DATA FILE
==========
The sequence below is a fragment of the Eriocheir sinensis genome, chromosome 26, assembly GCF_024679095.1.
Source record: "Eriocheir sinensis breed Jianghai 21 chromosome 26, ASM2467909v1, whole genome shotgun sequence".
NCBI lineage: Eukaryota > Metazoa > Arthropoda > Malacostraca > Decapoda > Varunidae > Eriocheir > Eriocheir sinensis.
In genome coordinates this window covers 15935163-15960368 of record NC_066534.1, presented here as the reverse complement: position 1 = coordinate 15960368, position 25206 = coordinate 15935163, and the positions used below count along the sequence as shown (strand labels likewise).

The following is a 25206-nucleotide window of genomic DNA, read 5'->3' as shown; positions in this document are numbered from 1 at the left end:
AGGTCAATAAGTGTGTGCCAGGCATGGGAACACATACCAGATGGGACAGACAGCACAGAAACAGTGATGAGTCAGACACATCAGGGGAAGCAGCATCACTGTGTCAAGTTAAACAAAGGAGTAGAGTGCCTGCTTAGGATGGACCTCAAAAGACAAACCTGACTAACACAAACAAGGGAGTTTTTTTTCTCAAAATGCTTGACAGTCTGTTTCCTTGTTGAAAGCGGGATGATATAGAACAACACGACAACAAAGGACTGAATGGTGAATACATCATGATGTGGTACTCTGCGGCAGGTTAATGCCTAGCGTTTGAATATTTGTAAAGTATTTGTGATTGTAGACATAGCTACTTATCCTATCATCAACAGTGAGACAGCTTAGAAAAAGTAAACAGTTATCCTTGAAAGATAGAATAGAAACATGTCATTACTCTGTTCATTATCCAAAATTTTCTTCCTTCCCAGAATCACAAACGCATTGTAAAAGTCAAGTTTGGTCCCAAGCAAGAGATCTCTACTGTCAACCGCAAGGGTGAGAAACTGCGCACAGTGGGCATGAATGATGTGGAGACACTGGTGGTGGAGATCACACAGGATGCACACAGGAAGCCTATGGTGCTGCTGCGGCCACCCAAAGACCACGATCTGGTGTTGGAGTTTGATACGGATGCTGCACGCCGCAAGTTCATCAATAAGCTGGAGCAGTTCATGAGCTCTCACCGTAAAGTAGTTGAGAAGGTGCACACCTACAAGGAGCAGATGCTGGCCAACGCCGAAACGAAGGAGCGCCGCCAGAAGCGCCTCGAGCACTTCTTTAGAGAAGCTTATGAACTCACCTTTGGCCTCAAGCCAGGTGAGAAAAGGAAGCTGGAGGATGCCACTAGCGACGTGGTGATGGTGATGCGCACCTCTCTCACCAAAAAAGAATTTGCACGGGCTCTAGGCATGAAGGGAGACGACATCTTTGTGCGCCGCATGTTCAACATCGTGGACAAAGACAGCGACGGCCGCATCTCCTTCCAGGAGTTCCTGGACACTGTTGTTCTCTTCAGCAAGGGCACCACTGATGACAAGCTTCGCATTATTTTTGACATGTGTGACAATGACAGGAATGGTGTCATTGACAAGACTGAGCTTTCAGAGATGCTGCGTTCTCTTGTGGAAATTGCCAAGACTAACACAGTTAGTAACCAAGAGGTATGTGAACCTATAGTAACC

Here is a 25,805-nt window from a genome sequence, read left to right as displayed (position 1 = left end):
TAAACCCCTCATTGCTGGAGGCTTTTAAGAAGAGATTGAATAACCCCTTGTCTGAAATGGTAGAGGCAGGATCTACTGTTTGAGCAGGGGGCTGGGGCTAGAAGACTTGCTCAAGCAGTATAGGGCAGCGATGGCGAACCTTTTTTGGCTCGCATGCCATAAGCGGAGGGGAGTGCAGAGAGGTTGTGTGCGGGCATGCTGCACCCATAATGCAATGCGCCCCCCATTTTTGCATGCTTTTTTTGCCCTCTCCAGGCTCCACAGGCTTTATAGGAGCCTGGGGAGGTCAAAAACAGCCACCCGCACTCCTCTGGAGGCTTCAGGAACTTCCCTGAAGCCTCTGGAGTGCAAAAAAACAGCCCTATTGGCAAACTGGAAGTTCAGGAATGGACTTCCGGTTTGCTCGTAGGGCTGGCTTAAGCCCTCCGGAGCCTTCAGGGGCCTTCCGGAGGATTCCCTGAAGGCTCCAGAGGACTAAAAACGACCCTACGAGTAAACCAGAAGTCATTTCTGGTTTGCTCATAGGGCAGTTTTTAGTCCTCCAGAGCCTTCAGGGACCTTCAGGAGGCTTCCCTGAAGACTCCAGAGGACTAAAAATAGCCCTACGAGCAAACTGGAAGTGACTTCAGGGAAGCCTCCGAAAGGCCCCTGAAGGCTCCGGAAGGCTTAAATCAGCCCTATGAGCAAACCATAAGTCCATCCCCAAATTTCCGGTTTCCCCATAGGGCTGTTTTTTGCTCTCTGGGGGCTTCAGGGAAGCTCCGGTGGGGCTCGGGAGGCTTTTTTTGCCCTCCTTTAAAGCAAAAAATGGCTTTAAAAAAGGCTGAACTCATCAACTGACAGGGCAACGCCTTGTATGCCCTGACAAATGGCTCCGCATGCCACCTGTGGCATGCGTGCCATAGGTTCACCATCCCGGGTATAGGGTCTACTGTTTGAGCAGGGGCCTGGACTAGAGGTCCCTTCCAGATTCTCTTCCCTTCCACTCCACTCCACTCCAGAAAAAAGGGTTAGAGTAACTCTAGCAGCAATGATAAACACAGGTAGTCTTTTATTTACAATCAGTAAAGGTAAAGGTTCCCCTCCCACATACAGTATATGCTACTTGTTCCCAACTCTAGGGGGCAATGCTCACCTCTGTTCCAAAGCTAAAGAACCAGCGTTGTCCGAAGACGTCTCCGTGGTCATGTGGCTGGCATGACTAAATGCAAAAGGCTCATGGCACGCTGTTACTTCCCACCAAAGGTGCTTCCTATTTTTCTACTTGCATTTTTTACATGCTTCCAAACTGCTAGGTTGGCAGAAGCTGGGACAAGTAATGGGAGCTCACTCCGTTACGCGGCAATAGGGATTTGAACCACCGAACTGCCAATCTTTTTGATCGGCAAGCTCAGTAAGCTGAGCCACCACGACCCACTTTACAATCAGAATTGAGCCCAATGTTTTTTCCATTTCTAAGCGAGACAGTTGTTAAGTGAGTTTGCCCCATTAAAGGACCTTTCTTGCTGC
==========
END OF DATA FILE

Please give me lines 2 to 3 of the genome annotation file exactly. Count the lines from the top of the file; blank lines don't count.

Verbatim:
Source record: "Eriocheir sinensis breed Jianghai 21 chromosome 26, ASM2467909v1, whole genome shotgun sequence".
NCBI lineage: Eukaryota > Metazoa > Arthropoda > Malacostraca > Decapoda > Varunidae > Eriocheir > Eriocheir sinensis.